Published : Wednesday, March 14, 2018 | 6:45 PM
What exactly did the City Council approve Monday evening with regard to Accessory Dwelling Units?
Following more than three hours of intense discussion and public comment on the subject Monday, the City Council unanimously approved the original Pasadena Planning Department staff recommendations with only slight changes.
Late last year, according to David Sinclair of the Planning Department, the Council approved amendments to Accessory Dwelling Unit regulations in the Zoning Code. Planning Department staff were then asked to return last Monday evening with more details — recommendations on the maximum unit size, and the methods by which a homeowner could rent the unit out at an affordable rate in exchange for a reduced Residential Impact Fee.
Currently the City requires a substantial Residential Impact Fees ( $18,472.73 for studios and $19,494.61 for one-bedroom dwellings). Many residents testified Monday these fees stops them from ever constructing an Accessory Dwelling Units.
The impact fee, according to the staff report, applies to all new residential units in the City and is calculated based on the number of bedrooms per unit, and not by size or square footage. This fee is charged when the building permit for a new residential unit is issued.
“If I build a new apartment building in Pasadena, I have to pay $18,000 a unit,” Mayor Terry Tornek explained. “So if I’m going to add a unit just for income on my single family zone property, the fees shouldn’t be waived.”
The staff recommendation was to limit the size of all Accessory Dwelling Units to 800 square feet, or 50% of the existing residence, whichever is less. The Council amended the City staff’s recommendation to allow Accessory Dwelling Units on RM-zoned properties (multi-family residential) with one single-family residence to be larger than 50% of the size of the residence, but to be smaller than the main house, provided the ADU was rented at an affordable rate.
The Council then asked the Planning Department staff to include specifics on how to keep the ADU subordinate in the ordinance for the Council to consider, according to Sinclair.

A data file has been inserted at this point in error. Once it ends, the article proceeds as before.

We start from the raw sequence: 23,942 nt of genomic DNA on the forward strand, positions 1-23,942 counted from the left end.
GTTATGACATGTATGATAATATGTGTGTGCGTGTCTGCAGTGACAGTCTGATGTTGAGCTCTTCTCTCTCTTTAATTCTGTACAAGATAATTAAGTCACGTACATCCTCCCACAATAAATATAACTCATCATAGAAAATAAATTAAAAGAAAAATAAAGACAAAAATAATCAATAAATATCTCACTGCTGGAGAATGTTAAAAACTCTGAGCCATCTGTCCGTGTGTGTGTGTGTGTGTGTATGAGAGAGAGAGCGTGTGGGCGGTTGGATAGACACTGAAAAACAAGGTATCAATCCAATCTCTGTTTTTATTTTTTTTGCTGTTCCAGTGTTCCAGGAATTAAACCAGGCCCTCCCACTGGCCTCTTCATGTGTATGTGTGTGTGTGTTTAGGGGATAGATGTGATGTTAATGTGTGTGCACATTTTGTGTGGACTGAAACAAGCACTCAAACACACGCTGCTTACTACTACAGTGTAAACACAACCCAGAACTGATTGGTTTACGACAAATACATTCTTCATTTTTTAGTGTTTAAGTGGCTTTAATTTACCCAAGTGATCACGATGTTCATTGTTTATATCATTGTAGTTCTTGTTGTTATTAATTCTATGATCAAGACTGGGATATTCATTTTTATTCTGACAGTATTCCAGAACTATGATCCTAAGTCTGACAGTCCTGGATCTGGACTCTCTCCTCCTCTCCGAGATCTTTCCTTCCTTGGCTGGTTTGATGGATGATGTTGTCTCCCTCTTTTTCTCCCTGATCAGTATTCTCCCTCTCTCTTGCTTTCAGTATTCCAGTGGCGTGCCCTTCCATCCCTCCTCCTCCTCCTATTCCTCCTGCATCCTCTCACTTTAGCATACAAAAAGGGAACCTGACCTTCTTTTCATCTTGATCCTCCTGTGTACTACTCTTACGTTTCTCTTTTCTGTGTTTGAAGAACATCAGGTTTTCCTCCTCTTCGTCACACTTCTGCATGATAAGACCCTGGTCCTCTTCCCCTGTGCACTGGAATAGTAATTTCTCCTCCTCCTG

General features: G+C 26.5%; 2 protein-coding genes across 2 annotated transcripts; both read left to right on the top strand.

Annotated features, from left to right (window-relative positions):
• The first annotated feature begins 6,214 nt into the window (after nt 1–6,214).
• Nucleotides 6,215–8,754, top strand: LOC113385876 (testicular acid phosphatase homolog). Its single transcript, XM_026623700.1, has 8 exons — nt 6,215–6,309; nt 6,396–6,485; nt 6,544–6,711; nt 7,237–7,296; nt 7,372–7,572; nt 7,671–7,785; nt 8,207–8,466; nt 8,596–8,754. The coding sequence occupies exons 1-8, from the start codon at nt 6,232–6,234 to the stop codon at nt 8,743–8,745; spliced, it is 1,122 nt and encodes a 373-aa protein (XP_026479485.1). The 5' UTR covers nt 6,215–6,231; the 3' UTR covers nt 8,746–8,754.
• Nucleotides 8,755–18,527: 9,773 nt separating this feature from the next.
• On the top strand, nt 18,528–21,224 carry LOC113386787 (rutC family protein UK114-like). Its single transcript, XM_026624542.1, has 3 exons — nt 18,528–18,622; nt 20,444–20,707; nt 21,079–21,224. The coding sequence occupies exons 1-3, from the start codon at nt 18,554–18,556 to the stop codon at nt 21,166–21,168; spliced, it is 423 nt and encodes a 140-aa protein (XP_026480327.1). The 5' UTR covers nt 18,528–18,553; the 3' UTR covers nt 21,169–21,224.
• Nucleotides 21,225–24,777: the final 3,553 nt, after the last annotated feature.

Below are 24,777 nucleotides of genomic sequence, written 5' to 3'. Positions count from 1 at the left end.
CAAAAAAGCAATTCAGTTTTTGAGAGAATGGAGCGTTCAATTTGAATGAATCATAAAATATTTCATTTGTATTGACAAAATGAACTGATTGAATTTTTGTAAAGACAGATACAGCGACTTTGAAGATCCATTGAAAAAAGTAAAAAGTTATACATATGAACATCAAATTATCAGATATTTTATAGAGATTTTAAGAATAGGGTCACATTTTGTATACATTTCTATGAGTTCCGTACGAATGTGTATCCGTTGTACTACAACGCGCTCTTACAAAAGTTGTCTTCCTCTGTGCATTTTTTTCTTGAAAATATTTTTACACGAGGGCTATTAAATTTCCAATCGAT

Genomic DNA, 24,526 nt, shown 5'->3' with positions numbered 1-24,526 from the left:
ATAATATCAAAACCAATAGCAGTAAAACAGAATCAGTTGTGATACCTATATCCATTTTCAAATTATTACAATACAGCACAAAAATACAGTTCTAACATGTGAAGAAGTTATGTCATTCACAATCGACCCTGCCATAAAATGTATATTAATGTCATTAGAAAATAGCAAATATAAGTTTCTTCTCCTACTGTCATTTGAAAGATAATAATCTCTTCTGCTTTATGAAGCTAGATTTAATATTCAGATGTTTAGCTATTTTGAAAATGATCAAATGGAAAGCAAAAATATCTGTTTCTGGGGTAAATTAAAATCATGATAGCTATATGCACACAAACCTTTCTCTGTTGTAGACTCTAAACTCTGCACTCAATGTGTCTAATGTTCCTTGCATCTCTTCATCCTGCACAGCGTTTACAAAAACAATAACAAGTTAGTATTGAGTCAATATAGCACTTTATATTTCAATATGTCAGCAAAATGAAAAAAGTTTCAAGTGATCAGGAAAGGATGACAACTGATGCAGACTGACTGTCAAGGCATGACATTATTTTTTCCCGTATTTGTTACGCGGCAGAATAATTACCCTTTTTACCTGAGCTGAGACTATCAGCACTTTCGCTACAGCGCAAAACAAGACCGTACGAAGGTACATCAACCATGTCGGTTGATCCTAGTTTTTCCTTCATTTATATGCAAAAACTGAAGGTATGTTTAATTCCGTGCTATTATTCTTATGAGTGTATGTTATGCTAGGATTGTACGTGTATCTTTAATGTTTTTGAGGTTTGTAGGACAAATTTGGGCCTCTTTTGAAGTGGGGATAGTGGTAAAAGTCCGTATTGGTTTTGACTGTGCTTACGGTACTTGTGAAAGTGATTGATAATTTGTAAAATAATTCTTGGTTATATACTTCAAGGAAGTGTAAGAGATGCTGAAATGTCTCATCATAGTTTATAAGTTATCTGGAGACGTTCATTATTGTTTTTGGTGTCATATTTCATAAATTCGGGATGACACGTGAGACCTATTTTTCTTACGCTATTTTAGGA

In addition, one of the options for homeowners presented to the Council was that in exchange for a reduced Residential Impact Fee ($957.30) homeowners could sign an agreement with the City that the ADU would be rented to a family member, as defined in the City’s Tenant Protection Ordinance as a spouse, grandparents, grandchildren, brother, sister, father-in-law, mother-in-law, daughter-in-law, son-in-law, children, or parents.
Councilmember Tyron Hampton, who first introduced the idea of expanding the definition of families, said Tuesday, “I think the broader definition of family means that anyone who’s part of your extended family as well, like a cousin, or first cousin.”
As Sinclair noted, the City Council wanted to enlarge the definition of family members for this purpose, and staff was asked Monday to include a broader definition in the ordinance for the Council to consider.
The Planning Department Staff had also recommended a maximum rental rate that could be charged of family members, consistent with the Inclusionary Unit Rent Limit. For example, the maximum rental rate for a studio would be $566 and for a one-bedroom it would be $648. The Council was concerned, however, that this maximum would prevent family members from contributing more to the cost of the ADU and living expenses for the entire property, so the Council eliminated the maximum rental rate.
Based on the outcome of Monday evening’s meeting vote on the staff recommendations, the Council has now directed City Attorney Michele Bagneris to return within 30 days with an ordinance amending the Pasadena Municipal Code and amended lnclusionary Housing Regulations as approved by the Council.
Prior to the effective date of the Zoning Code amendments, Staff will also prepare materials for the public that summarize the regulations. Hard copy and on-line versions will be available.